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IT & The Millennial Workforce
Technology has undergone an incredible transformation from the time it was first introduced into the workplace, but so has the way we look at IT and the demands the workforce places on it. From the moment word processors and desktops began replacing typewriters, employees became hooked on the power of technology. With the ability to transform workflow, IT was the rock star.
Over time, the prominence of technology in organizations led to its demystification. As more generations were brought up on laptops, gadgets, and the Internet joined the workforce, what was once a sense of excitement and bewilderment morphed into entitlement. It's common knowledge that IT teams face problems such as tight budgets, insufficient personnel, and ever-changing compliance standards. Yet, their biggest challenge may be in keeping up with the expectations of the modern millennial workforce.
The expected level of network performance and wireless access has been raised to an almost unachievable level for most organizations. Employees now feel entitled to work the way they live and to have access to whatever data they need on the device of their choice. Where workers were once content with the technology provided by the organization, today’s tech-savvy millennials demand a certain level of speed and operability that often puts the enterprise at odds with its own best-practices.
So what's the answer? Give in to the demands of the top talent or hold the line on IT protocol? It's an interesting debate that is raging across every IT department. The C-suite supports the increased productivity that comes from anywhere, anytime access to critical data. If employees are empowered and enabled to work more, profitability stands to increase, but at what cost? IT administrators know better than anyone that the wider the access points to the network, the more vulnerable you become to security issues and network interruptions.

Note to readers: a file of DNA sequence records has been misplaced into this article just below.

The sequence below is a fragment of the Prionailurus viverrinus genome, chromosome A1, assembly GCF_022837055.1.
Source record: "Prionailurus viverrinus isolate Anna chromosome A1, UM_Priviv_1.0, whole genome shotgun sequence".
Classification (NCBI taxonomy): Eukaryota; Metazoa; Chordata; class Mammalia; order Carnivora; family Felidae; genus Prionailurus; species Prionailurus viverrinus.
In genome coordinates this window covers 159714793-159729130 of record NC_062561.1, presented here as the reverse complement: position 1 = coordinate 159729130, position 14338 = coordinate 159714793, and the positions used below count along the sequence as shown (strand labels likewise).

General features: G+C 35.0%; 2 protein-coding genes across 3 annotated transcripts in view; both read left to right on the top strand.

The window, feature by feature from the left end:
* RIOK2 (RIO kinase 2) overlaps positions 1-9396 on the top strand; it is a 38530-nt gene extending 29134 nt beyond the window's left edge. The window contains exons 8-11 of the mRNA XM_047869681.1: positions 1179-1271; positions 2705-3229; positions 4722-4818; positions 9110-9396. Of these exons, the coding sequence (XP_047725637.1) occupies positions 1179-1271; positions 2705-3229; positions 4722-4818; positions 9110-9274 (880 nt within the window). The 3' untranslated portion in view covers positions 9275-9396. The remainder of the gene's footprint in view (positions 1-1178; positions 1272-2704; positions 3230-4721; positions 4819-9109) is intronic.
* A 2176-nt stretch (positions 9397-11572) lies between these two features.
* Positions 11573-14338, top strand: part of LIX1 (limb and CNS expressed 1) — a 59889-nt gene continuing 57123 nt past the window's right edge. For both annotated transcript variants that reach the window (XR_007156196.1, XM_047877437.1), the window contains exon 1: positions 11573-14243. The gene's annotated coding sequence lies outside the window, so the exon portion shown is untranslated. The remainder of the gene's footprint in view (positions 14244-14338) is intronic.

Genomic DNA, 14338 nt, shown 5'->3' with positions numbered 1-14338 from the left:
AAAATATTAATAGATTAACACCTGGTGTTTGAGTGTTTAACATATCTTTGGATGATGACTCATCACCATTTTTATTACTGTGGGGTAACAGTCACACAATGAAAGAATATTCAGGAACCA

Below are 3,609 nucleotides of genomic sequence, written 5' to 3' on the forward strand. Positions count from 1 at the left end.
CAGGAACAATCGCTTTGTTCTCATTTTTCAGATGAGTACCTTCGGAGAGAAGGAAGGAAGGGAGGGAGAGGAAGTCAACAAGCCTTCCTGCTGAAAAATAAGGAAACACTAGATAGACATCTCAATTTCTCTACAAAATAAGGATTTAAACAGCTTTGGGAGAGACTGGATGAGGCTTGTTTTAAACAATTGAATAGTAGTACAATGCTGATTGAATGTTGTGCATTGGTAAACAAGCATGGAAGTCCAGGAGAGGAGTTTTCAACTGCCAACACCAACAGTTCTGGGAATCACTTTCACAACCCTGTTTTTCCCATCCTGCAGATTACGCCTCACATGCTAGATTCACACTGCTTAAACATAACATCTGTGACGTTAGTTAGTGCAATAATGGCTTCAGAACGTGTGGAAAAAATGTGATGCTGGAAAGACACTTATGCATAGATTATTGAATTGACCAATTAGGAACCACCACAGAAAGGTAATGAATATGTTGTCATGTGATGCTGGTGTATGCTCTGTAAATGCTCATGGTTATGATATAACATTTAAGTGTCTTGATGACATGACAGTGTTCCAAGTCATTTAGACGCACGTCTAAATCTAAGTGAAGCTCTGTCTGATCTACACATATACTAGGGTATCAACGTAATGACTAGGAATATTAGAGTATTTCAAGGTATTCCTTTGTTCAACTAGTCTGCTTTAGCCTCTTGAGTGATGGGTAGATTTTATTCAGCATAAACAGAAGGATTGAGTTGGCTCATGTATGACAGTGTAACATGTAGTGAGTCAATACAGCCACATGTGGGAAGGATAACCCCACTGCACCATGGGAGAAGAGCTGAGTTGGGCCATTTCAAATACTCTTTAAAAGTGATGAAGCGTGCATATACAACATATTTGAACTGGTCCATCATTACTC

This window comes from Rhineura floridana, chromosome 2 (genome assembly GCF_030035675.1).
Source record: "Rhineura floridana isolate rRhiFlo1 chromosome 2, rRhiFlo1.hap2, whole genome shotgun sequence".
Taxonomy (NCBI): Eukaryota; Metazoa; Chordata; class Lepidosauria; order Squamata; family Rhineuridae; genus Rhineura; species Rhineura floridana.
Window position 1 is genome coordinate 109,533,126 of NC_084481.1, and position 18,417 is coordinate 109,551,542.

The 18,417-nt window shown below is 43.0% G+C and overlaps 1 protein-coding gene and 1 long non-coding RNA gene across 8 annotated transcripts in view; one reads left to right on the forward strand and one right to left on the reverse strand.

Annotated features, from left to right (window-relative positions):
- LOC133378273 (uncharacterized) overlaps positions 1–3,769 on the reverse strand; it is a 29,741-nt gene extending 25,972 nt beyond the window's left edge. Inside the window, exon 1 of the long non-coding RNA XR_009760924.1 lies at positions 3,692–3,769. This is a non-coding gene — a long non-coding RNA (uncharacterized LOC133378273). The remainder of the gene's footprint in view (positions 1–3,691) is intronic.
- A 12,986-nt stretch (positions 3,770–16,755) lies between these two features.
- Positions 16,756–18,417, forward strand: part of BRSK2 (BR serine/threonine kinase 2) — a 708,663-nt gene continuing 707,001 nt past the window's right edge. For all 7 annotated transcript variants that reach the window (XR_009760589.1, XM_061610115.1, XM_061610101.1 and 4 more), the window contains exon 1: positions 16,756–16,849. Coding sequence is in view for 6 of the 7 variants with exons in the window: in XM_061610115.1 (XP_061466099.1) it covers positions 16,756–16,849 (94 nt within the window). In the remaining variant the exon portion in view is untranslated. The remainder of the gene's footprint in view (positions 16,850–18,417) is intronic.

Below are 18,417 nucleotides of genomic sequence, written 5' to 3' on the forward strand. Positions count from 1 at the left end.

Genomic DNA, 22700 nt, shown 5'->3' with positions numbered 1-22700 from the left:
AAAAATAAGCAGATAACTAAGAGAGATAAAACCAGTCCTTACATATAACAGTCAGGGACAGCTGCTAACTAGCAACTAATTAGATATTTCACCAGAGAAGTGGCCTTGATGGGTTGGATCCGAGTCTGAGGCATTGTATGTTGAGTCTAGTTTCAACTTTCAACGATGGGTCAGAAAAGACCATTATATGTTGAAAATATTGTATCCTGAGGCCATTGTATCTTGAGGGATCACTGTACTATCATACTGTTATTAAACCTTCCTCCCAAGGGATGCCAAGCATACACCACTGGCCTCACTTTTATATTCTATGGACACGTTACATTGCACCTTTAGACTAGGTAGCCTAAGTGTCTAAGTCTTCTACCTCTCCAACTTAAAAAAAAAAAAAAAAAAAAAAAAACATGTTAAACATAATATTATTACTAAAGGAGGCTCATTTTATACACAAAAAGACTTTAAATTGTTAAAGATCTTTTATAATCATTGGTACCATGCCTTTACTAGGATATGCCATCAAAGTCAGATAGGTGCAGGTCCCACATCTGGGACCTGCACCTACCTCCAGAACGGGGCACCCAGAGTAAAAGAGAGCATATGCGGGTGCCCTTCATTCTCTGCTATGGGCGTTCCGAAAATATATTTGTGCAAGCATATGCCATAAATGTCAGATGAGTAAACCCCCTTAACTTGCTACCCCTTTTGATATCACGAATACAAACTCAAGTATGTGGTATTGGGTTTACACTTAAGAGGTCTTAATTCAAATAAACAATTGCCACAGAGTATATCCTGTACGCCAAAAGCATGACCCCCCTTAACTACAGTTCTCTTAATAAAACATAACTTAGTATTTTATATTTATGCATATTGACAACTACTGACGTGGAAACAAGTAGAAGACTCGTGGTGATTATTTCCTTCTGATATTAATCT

Balancing user wants with business need can be delicate for IT. Engaging with a workforce that averages more than three connected gadgets per employee and a mindset that access to the corporate network is an inalienable right can create tension around what is best for the employee versus what is best for the organization. However uncomfortable it is though, IT needs to set boundaries that protect corporate assets, shield them from liability, and ensure network continuity.
This begins by assessing and understanding what's taking place on your network. As the expression goes, knowledge is power, and true change can’t take place until IT has a firm grasp of current operations. From here, you can create and set the protocols that make sense for your business. Whether it is limiting bandwidth levels, monitoring application downloads, or excluding certain devices from the network, IT needs to be the one drawing the line for the workforce to obey.
Setting expectations and restrictions for the millennial technology generation is not an easy task, butit's a necessary one. While I'm not advocating policies that suffocate productivity, it can’t be the wild west of network environments either.
The key is flexibility and education. IT cannot come across as heavy-handed and isolated -- that only encourages employees to look for ways to bypass IT’s authority. To keep workers from feeling that these restrictions are unfair, it's IT’s job to educate and remind them that the network is the domain of the organization and safeguarding it is their shared responsibility.
Partnership and understanding rather than punishment is what makes policies successful. Employees deal with restrictions every day, ranging from how fast they can drive on the road to which parking spaces they can use at the office. Having a few network restrictions is a necessary price for good citizenship and safety in today’s world. Make them understand this and you have a win-win situation.
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